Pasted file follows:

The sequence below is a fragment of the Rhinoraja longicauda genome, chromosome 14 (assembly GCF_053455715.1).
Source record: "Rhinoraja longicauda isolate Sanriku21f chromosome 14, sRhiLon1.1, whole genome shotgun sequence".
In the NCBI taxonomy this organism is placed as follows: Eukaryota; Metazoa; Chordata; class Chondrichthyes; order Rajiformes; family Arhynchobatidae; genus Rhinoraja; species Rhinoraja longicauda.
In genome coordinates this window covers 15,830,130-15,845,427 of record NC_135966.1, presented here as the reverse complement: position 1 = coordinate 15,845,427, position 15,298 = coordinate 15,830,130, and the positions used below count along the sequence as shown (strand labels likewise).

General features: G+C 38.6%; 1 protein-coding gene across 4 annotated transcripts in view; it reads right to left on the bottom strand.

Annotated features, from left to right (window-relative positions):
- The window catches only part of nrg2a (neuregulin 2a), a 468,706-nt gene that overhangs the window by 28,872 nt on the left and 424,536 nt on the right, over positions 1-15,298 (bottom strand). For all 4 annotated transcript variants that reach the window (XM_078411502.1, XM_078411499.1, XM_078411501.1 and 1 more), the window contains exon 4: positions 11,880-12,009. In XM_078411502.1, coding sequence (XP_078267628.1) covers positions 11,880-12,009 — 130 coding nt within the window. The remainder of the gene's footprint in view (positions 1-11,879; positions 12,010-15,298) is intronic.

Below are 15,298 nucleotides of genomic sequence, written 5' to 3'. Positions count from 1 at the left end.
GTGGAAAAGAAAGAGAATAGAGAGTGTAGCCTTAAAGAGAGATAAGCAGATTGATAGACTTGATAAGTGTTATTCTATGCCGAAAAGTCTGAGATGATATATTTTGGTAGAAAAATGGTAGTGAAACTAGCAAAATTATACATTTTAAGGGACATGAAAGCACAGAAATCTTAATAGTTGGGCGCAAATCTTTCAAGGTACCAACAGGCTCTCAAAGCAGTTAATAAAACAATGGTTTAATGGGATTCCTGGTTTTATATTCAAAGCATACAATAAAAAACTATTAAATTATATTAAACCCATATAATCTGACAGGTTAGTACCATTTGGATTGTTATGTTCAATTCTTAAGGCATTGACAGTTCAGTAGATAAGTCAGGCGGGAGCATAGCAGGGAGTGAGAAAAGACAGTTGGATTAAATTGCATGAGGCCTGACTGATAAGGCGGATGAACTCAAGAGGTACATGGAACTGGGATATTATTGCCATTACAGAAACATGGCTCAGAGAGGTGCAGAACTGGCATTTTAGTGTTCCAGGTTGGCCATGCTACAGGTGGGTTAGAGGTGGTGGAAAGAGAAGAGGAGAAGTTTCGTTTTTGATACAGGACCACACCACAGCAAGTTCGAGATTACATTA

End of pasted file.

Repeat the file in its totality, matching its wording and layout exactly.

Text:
The sequence below is a fragment of the Rhinoraja longicauda genome, chromosome 14 (assembly GCF_053455715.1).
Source record: "Rhinoraja longicauda isolate Sanriku21f chromosome 14, sRhiLon1.1, whole genome shotgun sequence".
In the NCBI taxonomy this organism is placed as follows: Eukaryota; Metazoa; Chordata; class Chondrichthyes; order Rajiformes; family Arhynchobatidae; genus Rhinoraja; species Rhinoraja longicauda.
In genome coordinates this window covers 15,830,130-15,845,427 of record NC_135966.1, presented here as the reverse complement: position 1 = coordinate 15,845,427, position 15,298 = coordinate 15,830,130, and the positions used below count along the sequence as shown (strand labels likewise).

General features: G+C 38.6%; 1 protein-coding gene across 4 annotated transcripts in view; it reads right to left on the bottom strand.

Annotated features, from left to right (window-relative positions):
- The window catches only part of nrg2a (neuregulin 2a), a 468,706-nt gene that overhangs the window by 28,872 nt on the left and 424,536 nt on the right, over positions 1-15,298 (bottom strand). For all 4 annotated transcript variants that reach the window (XM_078411502.1, XM_078411499.1, XM_078411501.1 and 1 more), the window contains exon 4: positions 11,880-12,009. In XM_078411502.1, coding sequence (XP_078267628.1) covers positions 11,880-12,009 — 130 coding nt within the window. The remainder of the gene's footprint in view (positions 1-11,879; positions 12,010-15,298) is intronic.

Below are 15,298 nucleotides of genomic sequence, written 5' to 3'. Positions count from 1 at the left end.
GTGGAAAAGAAAGAGAATAGAGAGTGTAGCCTTAAAGAGAGATAAGCAGATTGATAGACTTGATAAGTGTTATTCTATGCCGAAAAGTCTGAGATGATATATTTTGGTAGAAAAATGGTAGTGAAACTAGCAAAATTATACATTTTAAGGGACATGAAAGCACAGAAATCTTAATAGTTGGGCGCAAATCTTTCAAGGTACCAACAGGCTCTCAAAGCAGTTAATAAAACAATGGTTTAATGGGATTCCTGGTTTTATATTCAAAGCATACAATAAAAAACTATTAAATTATATTAAACCCATATAATCTGACAGGTTAGTACCATTTGGATTGTTATGTTCAATTCTTAAGGCATTGACAGTTCAGTAGATAAGTCAGGCGGGAGCATAGCAGGGAGTGAGAAAAGACAGTTGGATTAAATTGCATGAGGCCTGACTGATAAGGCGGATGAACTCAAGAGGTACATGGAACTGGGATATTATTGCCATTACAGAAACATGGCTCAGAGAGGTGCAGAACTGGCATTTTAGTGTTCCAGGTTGGCCATGCTACAGGTGGGTTAGAGGTGGTGGAAAGAGAAGAGGAGAAGTTTCGTTTTTGATACAGGACCACACCACAGCAAGTTCGAGATTACATTA